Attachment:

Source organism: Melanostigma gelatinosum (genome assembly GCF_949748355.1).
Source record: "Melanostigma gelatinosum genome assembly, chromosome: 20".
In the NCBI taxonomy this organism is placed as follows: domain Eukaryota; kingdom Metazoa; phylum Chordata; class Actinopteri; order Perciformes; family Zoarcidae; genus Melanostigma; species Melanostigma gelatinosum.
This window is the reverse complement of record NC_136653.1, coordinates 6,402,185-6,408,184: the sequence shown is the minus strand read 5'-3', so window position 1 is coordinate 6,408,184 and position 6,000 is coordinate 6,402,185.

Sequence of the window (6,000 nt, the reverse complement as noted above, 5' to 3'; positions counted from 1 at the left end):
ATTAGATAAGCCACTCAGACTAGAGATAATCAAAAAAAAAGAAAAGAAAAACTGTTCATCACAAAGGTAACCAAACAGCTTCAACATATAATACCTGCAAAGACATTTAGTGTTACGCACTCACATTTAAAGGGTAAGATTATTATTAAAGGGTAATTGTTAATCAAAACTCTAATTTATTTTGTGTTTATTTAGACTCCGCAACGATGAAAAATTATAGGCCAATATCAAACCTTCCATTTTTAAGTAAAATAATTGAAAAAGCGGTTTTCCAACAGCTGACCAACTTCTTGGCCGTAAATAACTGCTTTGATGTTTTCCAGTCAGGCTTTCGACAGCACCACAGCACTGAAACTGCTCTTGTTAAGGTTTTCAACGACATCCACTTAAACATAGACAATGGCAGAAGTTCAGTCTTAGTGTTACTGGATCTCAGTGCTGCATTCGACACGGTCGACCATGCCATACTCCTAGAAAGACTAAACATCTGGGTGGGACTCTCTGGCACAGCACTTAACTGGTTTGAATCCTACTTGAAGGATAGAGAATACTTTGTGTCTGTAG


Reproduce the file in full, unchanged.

Source organism: Melanostigma gelatinosum (genome assembly GCF_949748355.1).
Source record: "Melanostigma gelatinosum genome assembly, chromosome: 20".
In the NCBI taxonomy this organism is placed as follows: domain Eukaryota; kingdom Metazoa; phylum Chordata; class Actinopteri; order Perciformes; family Zoarcidae; genus Melanostigma; species Melanostigma gelatinosum.
This window is the reverse complement of record NC_136653.1, coordinates 6,402,185-6,408,184: the sequence shown is the minus strand read 5'-3', so window position 1 is coordinate 6,408,184 and position 6,000 is coordinate 6,402,185.

Sequence of the window (6,000 nt, the reverse complement as noted above, 5' to 3'; positions counted from 1 at the left end):
ATTAGATAAGCCACTCAGACTAGAGATAATCAAAAAAAAAGAAAAGAAAAACTGTTCATCACAAAGGTAACCAAACAGCTTCAACATATAATACCTGCAAAGACATTTAGTGTTACGCACTCACATTTAAAGGGTAAGATTATTATTAAAGGGTAATTGTTAATCAAAACTCTAATTTATTTTGTGTTTATTTAGACTCCGCAACGATGAAAAATTATAGGCCAATATCAAACCTTCCATTTTTAAGTAAAATAATTGAAAAAGCGGTTTTCCAACAGCTGACCAACTTCTTGGCCGTAAATAACTGCTTTGATGTTTTCCAGTCAGGCTTTCGACAGCACCACAGCACTGAAACTGCTCTTGTTAAGGTTTTCAACGACATCCACTTAAACATAGACAATGGCAGAAGTTCAGTCTTAGTGTTACTGGATCTCAGTGCTGCATTCGACACGGTCGACCATGCCATACTCCTAGAAAGACTAAACATCTGGGTGGGACTCTCTGGCACAGCACTTAACTGGTTTGAATCCTACTTGAAGGATAGAGAATACTTTGTGTCTGTAG